I always remember my parents telling my to take my vitamins as a kid. For a while, I have always thought that vitamins are a good thing and you should take them daily. Until recently when my Grandmother said she saw a study that said they might not be necessary. This got me interested to see if this was true or not. Vitamins have been long thought to provide health various health benefits but do they actually? Vitamins do have their benefits but there is growing speculation that we might not really need them.
Let’s start with the benefits of vitamins. Vitamins generally benefit people who can’t get the nutrients and vitamins they need. According to a Consumer Reports article, one example would be pregnant women or women trying to conceive. During this time, women need more nutrients than they usually do. So in this case, a vitamin is very helpful.
Some other people that might need vitamins are those on a diet or with certain disorders. People that are dieting sometimes cut out food groups that usually provide them with the correct nutrients, explains Consumer Reports. People that have disorders such as diabetes and cancer can also benefit from vitamins. As you age, your ability to take in certain nutrients starts to taper. A multivitamin might help people that are age 50 or older get the nutrients they need.
Other people that can benefit from a vitamin are those that do not get all the nutrients they need from their daily diet. Roberta Anding from the American Dietetic Association says that even though vitamins can help you get the nutrients you need, people should not rely on them. She explains that you should be focusing on what you eat and not relying on vitamins to give you the nutrients you need. A healthy diet is the best way to get your nutrients.
As more and more studies are done, experts are starting to say that people should stop taking vitamins. It has been long thought that people benefit from vitamins, but that could be false. One study that was done might prove that wrong. It looked at three past studies claiming potential benefits of vitamins and it found some interesting results, says Medical Daily. After looking through the other studies, they found that there wasn’t enough evidence to prove that the vitamins were helping. This leads me to think studies on vitamins could suffer from the file drawer problem. Have we only been seeing the studies that show benefits and not the ones that show vitamins aren’t doing anything?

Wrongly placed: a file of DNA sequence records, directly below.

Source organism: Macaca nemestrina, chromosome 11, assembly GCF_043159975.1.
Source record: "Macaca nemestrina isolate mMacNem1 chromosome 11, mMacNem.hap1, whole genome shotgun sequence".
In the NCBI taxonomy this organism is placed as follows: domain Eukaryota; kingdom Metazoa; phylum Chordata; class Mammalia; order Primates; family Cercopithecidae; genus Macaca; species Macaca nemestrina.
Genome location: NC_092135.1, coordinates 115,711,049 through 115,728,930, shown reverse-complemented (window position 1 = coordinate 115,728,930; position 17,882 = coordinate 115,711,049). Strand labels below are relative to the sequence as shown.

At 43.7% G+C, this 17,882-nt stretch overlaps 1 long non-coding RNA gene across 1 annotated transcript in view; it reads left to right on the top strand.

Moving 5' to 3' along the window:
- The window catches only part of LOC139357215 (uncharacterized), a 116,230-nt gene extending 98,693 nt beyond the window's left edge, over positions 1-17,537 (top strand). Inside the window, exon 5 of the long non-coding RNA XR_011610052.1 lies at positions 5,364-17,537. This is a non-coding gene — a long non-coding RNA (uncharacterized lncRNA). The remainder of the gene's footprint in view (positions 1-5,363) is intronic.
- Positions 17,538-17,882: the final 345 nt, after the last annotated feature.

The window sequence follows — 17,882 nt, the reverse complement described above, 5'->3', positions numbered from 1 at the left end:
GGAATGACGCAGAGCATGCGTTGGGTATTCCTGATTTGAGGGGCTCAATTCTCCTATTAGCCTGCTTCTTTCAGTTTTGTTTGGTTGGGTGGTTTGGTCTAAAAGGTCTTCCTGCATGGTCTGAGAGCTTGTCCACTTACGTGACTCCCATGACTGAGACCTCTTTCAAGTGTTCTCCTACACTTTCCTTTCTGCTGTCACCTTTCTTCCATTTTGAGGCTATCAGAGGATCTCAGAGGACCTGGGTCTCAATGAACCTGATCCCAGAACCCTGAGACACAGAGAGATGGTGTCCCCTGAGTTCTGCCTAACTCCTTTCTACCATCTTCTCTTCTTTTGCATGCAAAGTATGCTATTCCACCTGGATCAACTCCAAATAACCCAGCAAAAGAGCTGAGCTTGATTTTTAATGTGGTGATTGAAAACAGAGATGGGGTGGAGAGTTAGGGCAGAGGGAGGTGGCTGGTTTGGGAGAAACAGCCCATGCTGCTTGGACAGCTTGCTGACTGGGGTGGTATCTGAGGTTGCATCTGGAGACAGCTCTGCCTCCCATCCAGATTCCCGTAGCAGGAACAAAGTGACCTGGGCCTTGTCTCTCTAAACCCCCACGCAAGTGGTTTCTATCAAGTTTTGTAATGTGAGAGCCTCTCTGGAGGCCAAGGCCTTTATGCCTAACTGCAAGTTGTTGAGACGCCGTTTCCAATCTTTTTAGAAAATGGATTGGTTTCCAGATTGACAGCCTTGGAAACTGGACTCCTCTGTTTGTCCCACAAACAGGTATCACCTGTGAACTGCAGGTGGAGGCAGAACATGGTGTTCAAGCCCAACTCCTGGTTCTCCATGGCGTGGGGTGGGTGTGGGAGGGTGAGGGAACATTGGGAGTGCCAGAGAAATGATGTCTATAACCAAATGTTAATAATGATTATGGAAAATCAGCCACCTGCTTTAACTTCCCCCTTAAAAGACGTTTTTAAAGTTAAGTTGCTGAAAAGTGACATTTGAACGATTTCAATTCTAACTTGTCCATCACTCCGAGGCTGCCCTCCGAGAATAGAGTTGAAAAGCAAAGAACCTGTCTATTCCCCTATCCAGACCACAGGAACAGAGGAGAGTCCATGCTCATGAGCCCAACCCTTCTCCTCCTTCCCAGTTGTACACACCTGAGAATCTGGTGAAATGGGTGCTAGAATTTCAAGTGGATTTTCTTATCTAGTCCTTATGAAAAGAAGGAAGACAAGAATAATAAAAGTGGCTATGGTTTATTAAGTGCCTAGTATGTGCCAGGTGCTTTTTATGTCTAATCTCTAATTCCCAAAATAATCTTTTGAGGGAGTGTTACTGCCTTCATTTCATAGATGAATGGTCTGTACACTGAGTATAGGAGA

Many experts are starting to advise people to stop taking vitamins. Dr. Eliseo Guallar, a professor at Johns Hopkins, says that he doesn’t believe vitamins are working. He explains that there is not significant evidence to prove that vitamins have the benefits previously reported. Guallar is also urging people to stop buying vitamins. Duffy Mackay from the Council of Responsible Nutritions feels a little different though. He explains science still supports the fact that vitamins can benefit health and help us get our nutrients. Mackay does say that we need to examine why we take vitamins but he still supports people taking them. Guallar does not feel the same way though. He still says that there is not enough evidence to support the claim that vitamins improve our health. It is a sticky situation but more and more experts seem to think vitamins might not be necessary.
This is a very hard topic to pick a side on. For many years, I have been told that vitamins are good for you. Learning that there are studies that show they might in fact do nothing is surprising to me. As I mentioned earlier, could vitamin studies suffer from the file drawer problem? Have we only been hearing about the benefits of vitamins and not about the possibility that they do nothing? It is known that pregnant women, people with certain disorders and people over 50 benefit from vitamins but what about other people. There are a multitude of studies going on to get to the bottom of this, but how long will that take? I take vitamins every day and recent studies now have me questioning my habit. Should I continue to spend money on vitamins or should I stop taking them? This is a question that I hope science can answer, and hopefully soon.
What Vitamins and Supplements Can and Can’t Do. (2016). WebMD. Retrieved 21 October 2016, from http://www.webmd.com/vitamins-and-supplements/nutrition-vitamins-11/help-vitamin-supplement
Experts: Don’t Waste Your Money on Multivitamins. (2016). WebMD. Retrieved 21 October 2016, from http://www.webmd.com/vitamins-and-supplements/news/20131216/experts-dont-waste-your-money-on-multivitamins
Daily Multivitamin – Consumer Reports. (2016). Consumerreports.org. Retrieved 21 October 2016, from http://www.consumerreports.org/cro/magazine-archive/2010/september/health/multivitamins/pros-and-cons/index.htm
Guallar, E., Stranges, S., Mulrow, C., Appel, L., & Miller, E. (2013). Enough Is Enough: Stop Wasting Money on Vitamin and Mineral Supplements. Annals Of Internal Medicine, 159(12), 850-851. doi:10.7326/0003-4819-159-12-201312170-00011
Are Vitamins Actually Making Us Any Healthier?. (2014). Medical Daily. Retrieved 21 October 2016, from http://www.medicaldaily.com/truth-about-vitamins-are-they-actually-making-us-healthier-308642